Mitch Williams Ejected From Child’s Baseball Game Because He’s Mitch Williams

Philadelphia Phillies relief pitcher Mitch Williams follows through on a pitch in the ninth inning against the Atlanta Braves in game 1 off the National League Championship Series at Veterans Stadium, Oct. 06, 1993.Williams was the winning pitcher in the Phillies? 10th inning 4-3 win. (AP Photo/Amy Sancetta)

Philadelphia Phillies relief pitcher Mitch Williams follows through on a pitch in the ninth inning against the Atlanta Braves in game 1 off the National League Championship Series at Veterans Stadium, Oct. 06, 1993.Williams was the winning pitcher in the Phillies? 10th inning 4-3 win. (AP Photo/Amy Sancetta)

Run, don’t walk, to Deadspin’s post about Mitch Williams getting booted from a child’s baseball game for arguing with the umpire — because the pics of Williams all up in the ump’s grill are extraordinary.

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Remembering Jim Fregosi

Phillies manager Jim Fresosi has died

Photo: Eric Hartline-USA TODAY Sports

For Philadelphians around my age, the 1993 Phillies are the first great Philly team we remember. We weren’t born yet in 1980. The title-winning Sixers in ’83 or the conference champ Flyers in ’87. People in their 20s probably don’t remember Buddy Ryan’s Eagles defenses, unless it’s from Tecmo Super Bowl. Yes, the 1993 Phillies are the First Great Philadelphia Sports team of Millennials.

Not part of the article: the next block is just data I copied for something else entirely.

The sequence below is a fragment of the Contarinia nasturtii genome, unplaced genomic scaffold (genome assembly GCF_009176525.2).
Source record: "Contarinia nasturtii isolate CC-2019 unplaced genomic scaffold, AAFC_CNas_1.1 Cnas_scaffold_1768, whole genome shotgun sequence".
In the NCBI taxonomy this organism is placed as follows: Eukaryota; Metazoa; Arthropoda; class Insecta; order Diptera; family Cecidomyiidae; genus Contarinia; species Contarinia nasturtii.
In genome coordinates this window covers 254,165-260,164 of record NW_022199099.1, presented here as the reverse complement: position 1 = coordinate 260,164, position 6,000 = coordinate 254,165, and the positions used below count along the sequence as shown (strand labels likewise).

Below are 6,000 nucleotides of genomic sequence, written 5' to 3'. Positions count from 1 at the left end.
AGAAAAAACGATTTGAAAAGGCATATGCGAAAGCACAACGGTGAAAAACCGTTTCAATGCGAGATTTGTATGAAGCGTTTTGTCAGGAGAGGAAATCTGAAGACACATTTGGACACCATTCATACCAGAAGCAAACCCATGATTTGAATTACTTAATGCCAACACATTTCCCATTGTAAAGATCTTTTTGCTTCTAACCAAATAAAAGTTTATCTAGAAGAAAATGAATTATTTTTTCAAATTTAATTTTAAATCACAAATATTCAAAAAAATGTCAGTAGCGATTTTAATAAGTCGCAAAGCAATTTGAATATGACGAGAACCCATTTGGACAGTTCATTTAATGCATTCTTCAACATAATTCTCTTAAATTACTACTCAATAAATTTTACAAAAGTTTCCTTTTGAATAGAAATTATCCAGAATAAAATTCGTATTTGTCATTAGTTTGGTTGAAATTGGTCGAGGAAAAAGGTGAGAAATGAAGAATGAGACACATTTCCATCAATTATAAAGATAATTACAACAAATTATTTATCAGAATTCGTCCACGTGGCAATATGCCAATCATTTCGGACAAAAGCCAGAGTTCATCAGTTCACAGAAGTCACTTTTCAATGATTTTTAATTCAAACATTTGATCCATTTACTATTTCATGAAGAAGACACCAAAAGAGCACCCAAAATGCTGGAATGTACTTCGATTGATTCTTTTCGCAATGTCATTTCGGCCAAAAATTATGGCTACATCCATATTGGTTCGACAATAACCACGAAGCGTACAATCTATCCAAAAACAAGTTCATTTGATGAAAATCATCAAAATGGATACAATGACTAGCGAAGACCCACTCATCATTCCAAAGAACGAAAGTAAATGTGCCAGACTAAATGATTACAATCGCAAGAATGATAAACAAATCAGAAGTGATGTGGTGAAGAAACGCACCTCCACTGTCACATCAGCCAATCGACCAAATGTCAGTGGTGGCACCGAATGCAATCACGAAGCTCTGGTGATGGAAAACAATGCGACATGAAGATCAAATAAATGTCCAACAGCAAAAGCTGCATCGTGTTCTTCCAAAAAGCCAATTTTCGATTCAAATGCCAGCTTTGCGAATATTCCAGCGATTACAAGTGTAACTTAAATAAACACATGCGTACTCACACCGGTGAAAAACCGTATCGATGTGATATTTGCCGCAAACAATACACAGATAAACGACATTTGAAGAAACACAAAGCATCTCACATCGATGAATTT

Some teams are defined by history — as much as sportswriters are historians — by their managers, like Buddy Ryan’s Eagles. The ’93 Phillies were always a team defined by the players — the chest-pounding, beer-swilling, pennant-winning bunch that went from 70 wins the previous year to 97 in 1993. “Fat, drunk and endearing,” was how Philadelphia magazine described them in a retrospective in 2012.

But it’s Jim Fregosi, who died this morning at the age of 71, who was somehow able to manage this team to two wins of the World Series. He was a sarcastic, wise-cracking ex-ballplayer whose attitude seemed to fit the team perfectly.

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